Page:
The other day I read an article about a guy trying to explain to his son exactly what a Sony Walkman was. He described the look of shock on his son’s face when he learned that at one point in the not so distant past, people listened to music on things called cassette tapes that were carried around in small (or what we considered small at the time) portable cassette tape players. I laughed at first, then sighed as I realized that I’m now at that age – some would call it middle age – the age where we begin starting sentences with “I remember when…,” or “When I was your age…,” and end them with “…things just aren’t like they used to be.”
As much as I fight the urge to utter those words sometimes to avoid sounding old, I do remember when you couldn’t talk to adults anyway you felt like it. And when I was their age I could never have left the house with my shirt that tight, or my skirt that short. Some things aren’t like they used to be and that’s sad. But in some ways, that’s actually a good thing.
Twenty years ago when I first started working, things that would set off sexual harassment alarms today went largely unnoticed. Women CEO’s, while still not represented in large numbers today, were virtually unheard of. And well, the thought of a president in the White House named Barack Obama was barely just that – a thought. The thing with change is that although we’re sometimes weary of it, without it we would simply stop. We’d stop growing. Stop learning. Stop existing.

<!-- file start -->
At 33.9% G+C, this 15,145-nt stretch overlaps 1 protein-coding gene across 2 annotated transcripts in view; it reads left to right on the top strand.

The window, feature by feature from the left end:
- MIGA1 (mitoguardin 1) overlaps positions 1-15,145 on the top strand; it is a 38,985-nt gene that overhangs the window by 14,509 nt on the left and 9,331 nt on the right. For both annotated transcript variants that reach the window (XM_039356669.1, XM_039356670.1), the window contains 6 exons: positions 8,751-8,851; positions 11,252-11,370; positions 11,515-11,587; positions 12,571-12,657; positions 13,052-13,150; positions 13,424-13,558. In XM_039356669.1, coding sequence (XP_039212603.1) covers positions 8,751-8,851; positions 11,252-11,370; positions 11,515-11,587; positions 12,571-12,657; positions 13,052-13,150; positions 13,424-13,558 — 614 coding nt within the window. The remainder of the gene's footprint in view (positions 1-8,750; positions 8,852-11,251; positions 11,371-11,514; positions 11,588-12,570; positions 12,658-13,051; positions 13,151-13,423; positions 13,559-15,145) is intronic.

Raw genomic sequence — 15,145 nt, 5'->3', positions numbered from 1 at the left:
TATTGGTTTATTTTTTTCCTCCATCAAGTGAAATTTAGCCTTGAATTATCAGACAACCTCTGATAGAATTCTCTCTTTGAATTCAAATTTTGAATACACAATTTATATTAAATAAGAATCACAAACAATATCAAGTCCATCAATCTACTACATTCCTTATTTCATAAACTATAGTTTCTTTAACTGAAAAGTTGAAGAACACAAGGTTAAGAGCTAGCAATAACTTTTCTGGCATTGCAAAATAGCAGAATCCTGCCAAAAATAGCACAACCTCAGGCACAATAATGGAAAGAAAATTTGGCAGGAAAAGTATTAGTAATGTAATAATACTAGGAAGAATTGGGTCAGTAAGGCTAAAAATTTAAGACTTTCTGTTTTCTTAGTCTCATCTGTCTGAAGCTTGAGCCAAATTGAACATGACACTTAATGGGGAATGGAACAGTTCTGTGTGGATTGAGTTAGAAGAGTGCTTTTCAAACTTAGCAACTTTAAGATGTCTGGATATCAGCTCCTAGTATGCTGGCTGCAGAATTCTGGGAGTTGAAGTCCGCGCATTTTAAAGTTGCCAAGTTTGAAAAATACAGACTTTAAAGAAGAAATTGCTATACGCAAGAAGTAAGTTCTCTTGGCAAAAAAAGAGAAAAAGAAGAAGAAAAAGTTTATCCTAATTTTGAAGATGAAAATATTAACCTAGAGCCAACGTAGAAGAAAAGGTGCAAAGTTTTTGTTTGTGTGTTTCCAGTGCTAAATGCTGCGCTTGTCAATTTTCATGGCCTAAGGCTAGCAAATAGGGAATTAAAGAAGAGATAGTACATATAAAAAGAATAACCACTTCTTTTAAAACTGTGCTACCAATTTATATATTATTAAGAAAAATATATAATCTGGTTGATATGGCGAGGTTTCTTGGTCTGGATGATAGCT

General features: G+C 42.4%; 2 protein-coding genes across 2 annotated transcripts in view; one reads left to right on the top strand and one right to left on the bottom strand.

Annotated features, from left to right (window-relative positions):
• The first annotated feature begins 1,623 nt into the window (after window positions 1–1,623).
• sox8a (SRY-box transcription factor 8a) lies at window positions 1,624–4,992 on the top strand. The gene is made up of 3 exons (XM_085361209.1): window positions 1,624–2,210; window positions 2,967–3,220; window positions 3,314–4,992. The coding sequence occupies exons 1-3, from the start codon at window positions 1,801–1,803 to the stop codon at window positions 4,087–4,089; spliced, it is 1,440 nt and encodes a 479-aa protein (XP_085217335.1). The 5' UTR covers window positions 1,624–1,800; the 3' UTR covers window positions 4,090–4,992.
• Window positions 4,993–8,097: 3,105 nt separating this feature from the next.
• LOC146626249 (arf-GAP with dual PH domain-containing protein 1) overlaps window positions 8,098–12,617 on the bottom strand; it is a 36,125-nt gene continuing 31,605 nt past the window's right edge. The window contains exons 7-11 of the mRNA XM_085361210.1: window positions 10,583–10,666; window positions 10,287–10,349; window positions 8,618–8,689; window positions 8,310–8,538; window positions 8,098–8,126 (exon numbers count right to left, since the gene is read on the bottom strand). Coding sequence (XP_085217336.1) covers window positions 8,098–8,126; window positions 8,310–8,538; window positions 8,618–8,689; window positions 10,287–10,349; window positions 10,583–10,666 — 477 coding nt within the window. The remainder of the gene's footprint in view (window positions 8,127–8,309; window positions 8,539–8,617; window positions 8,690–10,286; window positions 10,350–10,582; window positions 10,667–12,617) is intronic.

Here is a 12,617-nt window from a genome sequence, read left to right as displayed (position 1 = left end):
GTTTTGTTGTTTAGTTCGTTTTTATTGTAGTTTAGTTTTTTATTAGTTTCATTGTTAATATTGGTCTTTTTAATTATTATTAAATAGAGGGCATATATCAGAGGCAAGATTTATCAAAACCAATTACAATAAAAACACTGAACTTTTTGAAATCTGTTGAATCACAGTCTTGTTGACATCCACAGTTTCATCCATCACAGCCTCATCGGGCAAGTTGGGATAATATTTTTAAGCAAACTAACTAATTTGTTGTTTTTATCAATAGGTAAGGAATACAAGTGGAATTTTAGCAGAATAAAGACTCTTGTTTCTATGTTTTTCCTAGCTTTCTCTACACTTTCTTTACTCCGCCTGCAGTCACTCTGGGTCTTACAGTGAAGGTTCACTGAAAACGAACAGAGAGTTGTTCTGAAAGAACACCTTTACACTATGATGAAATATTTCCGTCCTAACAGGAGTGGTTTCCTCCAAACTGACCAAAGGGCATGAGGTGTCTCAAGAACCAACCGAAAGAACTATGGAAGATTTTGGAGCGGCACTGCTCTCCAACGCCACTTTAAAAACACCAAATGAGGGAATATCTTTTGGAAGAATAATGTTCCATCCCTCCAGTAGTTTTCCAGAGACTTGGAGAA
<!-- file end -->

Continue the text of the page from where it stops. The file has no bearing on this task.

As I head towards forty, there are so many things I feel nostalgic for, things I wish I could do and feel again and again – like singing The Hukilau Song to my grandmother as she belly laughed every time, signing yearbooks on the last day of high school, and the innocence of having my first crush. But then I think about my experiences since those times, the friends I’ve made and the lessons I’ve learned, and although I miss the old days, I’m thankful that I’ve been here to experience the changes.
I remember my Sony Walkman (although knowing me, it was probably a cheap knockoff – Phony Walkman), and my first portable CD player. They were fun while I had them, but these days I’m partial to my Ipod with it’s 1,000 song catalog. No, things aren’t like they used to be, but maybe sometimes, that’s a good thing.
What are you nostalgic for and what are you glad has changed? Share your thoughts in the comment section, or email us at firstname.lastname@example.org.